Third Quarter 2017

Iowa

By: Stephen P. Murray

Question: Under Iowa law, can a temporary transitional placement at a not-for-profit or similar employer be used to terminate TTD benefits when the injured employee has not reached MMI?

Short Answer: Under Iowa law, if suitable work is not offered by the employer for whom the employee was working at the time of the injury, and the employee who is temporarily partially disabled elects to perform work with a different employer, the employee shall be compensated with temporary partial benefits.

Discussion: Iowa is one of eight states whose legislature has specifically addressed Modified Duty Off-Site (MDOS) statutorily, although it does not specifically address charities or not-for-profit organizations within the context of the implementation. Under the Act, not only can an employer terminate TTD benefits to an employee if it offers “suitable” accommodated work, but it can terminate TTD benefits if that employee elects to work off-site at another organization during the course of their recovery.

Iowa historically has been one of the most pro-employee states in the country when addressing workers’ compensation; however, the Iowa legislature has recently amended much of the Act which limits the Commission’s ability to be as pro-employee. One of the legislative changes places much of the burden on the employee of proving accommodated work is not “suitable.” This makes it easier for employers to offer accommodated work to remote workers that otherwise would not generally work at the employer’s on-site location.

At this time, it would appear as if Iowa law allows for the transitional placement of an employee at a not-for-profit or charity so long as that work is “suitable.” The burden of proving the “suitability” of work now lies mainly on the employee to refute that the work is not suitable. Absent a temporary work assignment completely unrelated to an employee’s pre-injury position, and absent an employee’s inability to perform such tasks (i.e. a job that the employee cannot do or is not trained to perform), an employer can terminate TTD benefits to an employee after placing them for modified duty with an off-site charity or not-for profit organization.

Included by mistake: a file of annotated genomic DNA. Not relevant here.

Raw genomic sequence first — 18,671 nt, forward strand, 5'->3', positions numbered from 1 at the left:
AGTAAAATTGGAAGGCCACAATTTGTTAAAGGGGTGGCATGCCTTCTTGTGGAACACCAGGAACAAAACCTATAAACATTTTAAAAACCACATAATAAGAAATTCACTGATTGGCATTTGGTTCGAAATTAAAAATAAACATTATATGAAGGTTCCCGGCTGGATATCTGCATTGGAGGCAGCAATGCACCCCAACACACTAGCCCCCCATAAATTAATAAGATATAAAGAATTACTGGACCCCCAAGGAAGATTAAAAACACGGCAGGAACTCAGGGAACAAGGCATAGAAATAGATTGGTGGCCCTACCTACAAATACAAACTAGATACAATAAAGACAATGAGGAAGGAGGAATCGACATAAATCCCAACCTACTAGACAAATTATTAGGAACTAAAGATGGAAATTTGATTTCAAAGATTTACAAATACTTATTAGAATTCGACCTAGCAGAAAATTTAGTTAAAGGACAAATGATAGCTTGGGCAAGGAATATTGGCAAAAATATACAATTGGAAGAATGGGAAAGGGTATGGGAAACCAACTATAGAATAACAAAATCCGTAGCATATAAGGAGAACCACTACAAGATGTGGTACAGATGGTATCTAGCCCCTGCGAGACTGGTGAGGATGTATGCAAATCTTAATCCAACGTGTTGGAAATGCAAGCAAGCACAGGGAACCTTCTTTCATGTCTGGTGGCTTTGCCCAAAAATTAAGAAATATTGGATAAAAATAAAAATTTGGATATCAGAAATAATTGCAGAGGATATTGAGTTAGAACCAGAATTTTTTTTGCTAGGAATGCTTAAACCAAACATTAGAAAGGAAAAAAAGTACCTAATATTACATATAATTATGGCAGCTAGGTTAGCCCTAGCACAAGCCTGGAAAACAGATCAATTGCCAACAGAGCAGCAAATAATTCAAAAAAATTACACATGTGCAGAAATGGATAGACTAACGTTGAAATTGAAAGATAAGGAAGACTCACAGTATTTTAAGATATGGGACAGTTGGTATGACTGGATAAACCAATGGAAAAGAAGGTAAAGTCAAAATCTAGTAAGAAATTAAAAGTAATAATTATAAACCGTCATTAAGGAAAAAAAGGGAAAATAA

Practice Tip: The new legislative changes to Iowa Code 85.33 presume that light-duty work offered is “suitable” for all employees, including remote workers such as truck drivers. Employers are required to communicate any offer of temporary work in written form, and address all details of the position including lodging, meals, and transportation. Within the writing, the employer should ask the employee to agree to the terms of the accommodated work or provide reasoning for why the accommodated work is not suitable.

An employer should always first attempt to accommodate an employee’s work restrictions within their own company. If this is not possible however, a MDOS program appears a perfectly acceptable alternative given the Iowa legislature’s recent amendments to the Act. An employer should be mindful of the types of duties being assigned to an injured worker in an effort to maintain the “suitability” of the work being assigned.

Finally, employers must be mindful that in Iowa, a 30-day notice letter must be sent to an employee prior to terminating TTD benefits. Within this notice, the employer must inform the employee as to the reason their benefits are being terminated and advise that employee of their rights to pursue a suit under Iowa workers’ compensation law.